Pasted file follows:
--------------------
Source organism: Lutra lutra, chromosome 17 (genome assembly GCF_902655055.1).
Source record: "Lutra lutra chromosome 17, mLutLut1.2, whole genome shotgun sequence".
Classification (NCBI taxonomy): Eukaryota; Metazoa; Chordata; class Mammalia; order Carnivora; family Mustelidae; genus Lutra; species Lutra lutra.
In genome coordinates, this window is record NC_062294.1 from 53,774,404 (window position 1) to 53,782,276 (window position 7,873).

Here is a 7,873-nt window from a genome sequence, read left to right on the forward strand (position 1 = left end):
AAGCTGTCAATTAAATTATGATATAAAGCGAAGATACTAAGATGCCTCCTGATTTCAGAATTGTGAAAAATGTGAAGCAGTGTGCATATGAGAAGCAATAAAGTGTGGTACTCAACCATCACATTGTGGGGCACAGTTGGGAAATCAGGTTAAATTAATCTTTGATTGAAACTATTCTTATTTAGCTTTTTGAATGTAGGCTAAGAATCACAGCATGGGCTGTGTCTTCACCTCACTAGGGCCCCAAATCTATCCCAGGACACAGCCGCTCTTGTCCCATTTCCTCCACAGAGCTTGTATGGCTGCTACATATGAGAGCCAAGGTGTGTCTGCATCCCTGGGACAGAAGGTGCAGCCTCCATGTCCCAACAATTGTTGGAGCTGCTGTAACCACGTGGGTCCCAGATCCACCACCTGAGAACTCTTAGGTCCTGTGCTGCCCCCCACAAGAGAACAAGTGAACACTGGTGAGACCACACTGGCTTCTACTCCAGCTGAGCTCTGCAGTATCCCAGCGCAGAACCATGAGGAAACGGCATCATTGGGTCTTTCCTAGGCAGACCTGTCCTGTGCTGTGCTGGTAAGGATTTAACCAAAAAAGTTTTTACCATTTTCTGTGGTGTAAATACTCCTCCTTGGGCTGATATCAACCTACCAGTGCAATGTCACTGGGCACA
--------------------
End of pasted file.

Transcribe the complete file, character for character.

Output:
Source organism: Lutra lutra, chromosome 17 (genome assembly GCF_902655055.1).
Source record: "Lutra lutra chromosome 17, mLutLut1.2, whole genome shotgun sequence".
Classification (NCBI taxonomy): Eukaryota; Metazoa; Chordata; class Mammalia; order Carnivora; family Mustelidae; genus Lutra; species Lutra lutra.
In genome coordinates, this window is record NC_062294.1 from 53,774,404 (window position 1) to 53,782,276 (window position 7,873).

Here is a 7,873-nt window from a genome sequence, read left to right on the forward strand (position 1 = left end):
AAGCTGTCAATTAAATTATGATATAAAGCGAAGATACTAAGATGCCTCCTGATTTCAGAATTGTGAAAAATGTGAAGCAGTGTGCATATGAGAAGCAATAAAGTGTGGTACTCAACCATCACATTGTGGGGCACAGTTGGGAAATCAGGTTAAATTAATCTTTGATTGAAACTATTCTTATTTAGCTTTTTGAATGTAGGCTAAGAATCACAGCATGGGCTGTGTCTTCACCTCACTAGGGCCCCAAATCTATCCCAGGACACAGCCGCTCTTGTCCCATTTCCTCCACAGAGCTTGTATGGCTGCTACATATGAGAGCCAAGGTGTGTCTGCATCCCTGGGACAGAAGGTGCAGCCTCCATGTCCCAACAATTGTTGGAGCTGCTGTAACCACGTGGGTCCCAGATCCACCACCTGAGAACTCTTAGGTCCTGTGCTGCCCCCCACAAGAGAACAAGTGAACACTGGTGAGACCACACTGGCTTCTACTCCAGCTGAGCTCTGCAGTATCCCAGCGCAGAACCATGAGGAAACGGCATCATTGGGTCTTTCCTAGGCAGACCTGTCCTGTGCTGTGCTGGTAAGGATTTAACCAAAAAAGTTTTTACCATTTTCTGTGGTGTAAATACTCCTCCTTGGGCTGATATCAACCTACCAGTGCAATGTCACTGGGCACA